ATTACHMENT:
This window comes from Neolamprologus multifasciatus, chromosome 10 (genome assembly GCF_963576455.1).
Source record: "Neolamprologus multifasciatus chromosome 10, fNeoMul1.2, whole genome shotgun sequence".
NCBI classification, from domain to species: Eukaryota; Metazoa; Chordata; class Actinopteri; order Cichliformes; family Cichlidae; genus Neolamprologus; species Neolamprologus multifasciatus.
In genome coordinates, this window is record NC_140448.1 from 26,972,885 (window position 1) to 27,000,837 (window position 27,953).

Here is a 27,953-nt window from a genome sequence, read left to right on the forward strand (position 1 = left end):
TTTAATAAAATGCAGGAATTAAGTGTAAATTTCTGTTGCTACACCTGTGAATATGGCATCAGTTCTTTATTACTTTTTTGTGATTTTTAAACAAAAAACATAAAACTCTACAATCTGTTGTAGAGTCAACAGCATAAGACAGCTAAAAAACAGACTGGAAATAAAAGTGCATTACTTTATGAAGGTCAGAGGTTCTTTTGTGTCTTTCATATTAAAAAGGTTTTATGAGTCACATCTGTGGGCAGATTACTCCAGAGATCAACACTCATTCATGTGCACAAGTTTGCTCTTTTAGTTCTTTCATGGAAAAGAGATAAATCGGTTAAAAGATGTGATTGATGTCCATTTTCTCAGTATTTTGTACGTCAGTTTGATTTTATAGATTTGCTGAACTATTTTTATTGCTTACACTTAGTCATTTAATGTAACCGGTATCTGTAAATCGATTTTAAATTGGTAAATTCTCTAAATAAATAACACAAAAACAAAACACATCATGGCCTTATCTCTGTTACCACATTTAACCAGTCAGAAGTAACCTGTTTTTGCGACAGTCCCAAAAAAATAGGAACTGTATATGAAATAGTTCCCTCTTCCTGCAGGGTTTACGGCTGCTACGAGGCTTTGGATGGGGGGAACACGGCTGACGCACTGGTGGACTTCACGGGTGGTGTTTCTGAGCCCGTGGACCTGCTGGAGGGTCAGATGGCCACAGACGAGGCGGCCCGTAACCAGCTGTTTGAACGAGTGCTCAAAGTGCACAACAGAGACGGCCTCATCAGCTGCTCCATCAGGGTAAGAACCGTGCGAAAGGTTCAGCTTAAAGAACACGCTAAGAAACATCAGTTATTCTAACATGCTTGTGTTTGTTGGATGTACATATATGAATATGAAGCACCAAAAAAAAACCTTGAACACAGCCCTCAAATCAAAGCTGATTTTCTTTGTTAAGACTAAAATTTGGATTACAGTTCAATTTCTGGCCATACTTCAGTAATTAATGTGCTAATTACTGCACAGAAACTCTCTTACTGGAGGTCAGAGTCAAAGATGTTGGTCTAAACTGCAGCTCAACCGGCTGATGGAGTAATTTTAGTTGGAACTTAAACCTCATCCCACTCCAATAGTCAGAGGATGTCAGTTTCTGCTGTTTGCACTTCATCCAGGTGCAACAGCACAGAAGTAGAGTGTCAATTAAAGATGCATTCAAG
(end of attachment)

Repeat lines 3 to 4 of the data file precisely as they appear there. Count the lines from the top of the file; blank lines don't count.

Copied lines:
NCBI classification, from domain to species: Eukaryota; Metazoa; Chordata; class Actinopteri; order Cichliformes; family Cichlidae; genus Neolamprologus; species Neolamprologus multifasciatus.
In genome coordinates, this window is record NC_140448.1 from 26,972,885 (window position 1) to 27,000,837 (window position 27,953).